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Telehealth raising quality of care in rural areas

Dawn Brazell | MUSC News Center | December 8, 2014

Dawn Brazell


Paul Hletko, M.D., of Georgetown Pediatric Center, examines a patient in his teleconsult room. On the television monitor above him is pediatrician James T. McElligott, medical director of the MUSC Center for Telehealth. The two say the partnership is a "win-win" situation for improving care to rural areas.


Felicia Frasier knows her daughter’s weight could create issues that follow her through life. Duranda, 14, carries almost 180 pounds on her 5-foot-two-inch frame.

It caused her to be teased at school and may be why her daughter now prefers to do online homeschooling rather than face the drama of high school.

When Frasier heard from their pediatrician, Paul Hletko, M.D., of Georgetown Pediatric Center that they could do a teleconsult with pediatric nutritionists at the Medical University of South Carolina (MUSC), she jumped at the chance.

Georgetown-MUSC telehealth
Dawn Brazell
Dr. Hletko likes how some of the telehealth tools, such as his new digital otoscope, can help him show parents what their child is experiencing. 

Her daughter was placed on a new diet plan and counseled in ways she can get more activity and make behavioral changes. She also is getting testing done to see if there may be other issues, such as thyroid problems.

“It’s neat. It’s like they are in the room with you,” Frasier said of the pediatric nutritional consult that kept her from having to drive 90 minutes to Charleston. Frasier, who works two jobs, also has transportation issues at the moment that would have made the trip difficult, she said. “It was very instrumental in telling us options she may have, and she’s already lost a couple of pounds.”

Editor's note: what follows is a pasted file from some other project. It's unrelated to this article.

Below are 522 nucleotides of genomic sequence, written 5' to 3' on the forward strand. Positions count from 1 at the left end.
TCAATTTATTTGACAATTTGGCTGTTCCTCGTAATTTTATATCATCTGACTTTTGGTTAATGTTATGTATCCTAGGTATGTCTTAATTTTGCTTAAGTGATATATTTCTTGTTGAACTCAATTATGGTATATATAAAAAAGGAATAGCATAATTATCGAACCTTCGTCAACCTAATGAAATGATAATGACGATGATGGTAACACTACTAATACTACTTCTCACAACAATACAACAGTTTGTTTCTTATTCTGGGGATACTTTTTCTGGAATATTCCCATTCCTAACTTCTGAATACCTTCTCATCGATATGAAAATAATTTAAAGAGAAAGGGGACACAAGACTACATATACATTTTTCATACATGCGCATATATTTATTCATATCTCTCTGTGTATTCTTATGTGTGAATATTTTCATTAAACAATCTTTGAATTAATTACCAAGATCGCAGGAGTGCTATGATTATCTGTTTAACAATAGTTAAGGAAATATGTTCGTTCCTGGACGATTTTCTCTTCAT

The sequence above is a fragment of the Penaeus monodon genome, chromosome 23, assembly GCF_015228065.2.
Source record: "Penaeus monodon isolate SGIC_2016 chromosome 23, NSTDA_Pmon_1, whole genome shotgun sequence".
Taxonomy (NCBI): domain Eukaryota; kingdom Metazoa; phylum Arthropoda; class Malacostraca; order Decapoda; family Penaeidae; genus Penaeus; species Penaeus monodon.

Frasier isn’t the only one thrilled.

Her pediatrician Hletko loves being able to offer his patients more services, and he practices in a region where obesity rates run higher.

“Up to 25 to 30 percent of some practices deal with children who fall into the 97th percentile on the body mass index graph. This is a tragedy and is truly going to negatively impact our ability to have a healthy working population and a healthy student population for many years to come.”

Integrating telehealth consults with the MUSC Center of Telehealth is giving him access to university-based pediatric nutritionists, weight loss experts and endocrinologists, just to name a few of the subspecialties he now can tap into.

Hletko recalls he had to make a big adjustment coming from a university environment in Michigan to a small town in rural South Carolina in 1989.

“It was clear to me from my first day in practice that we need to unite a major children’s medical university with rural areas. There’s no excuse in the 21st century to have two standards of care – one big city university and another small town, very limited access to healthcare environment.”

Hletko said his practice used to have MUSC specialists visit once a week, but with the electronic telemedicine consultations they now offer, he can get a range of pediatric specialists any day of the week whenever he has a difficult problem. It also means his patients may not have to take the time and expense of traveling to Charleston to see a specialist.

“It’s made a great deal of difference in the quality of care we can get – and not just on one day of the week. We are very thankful that the Medical University has chosen to invest the capital it takes to launch a statewide telemedicine program,” he said. “It’s sort of like my Linus blanket. It’s so reassuring to not be alone in a rural community.”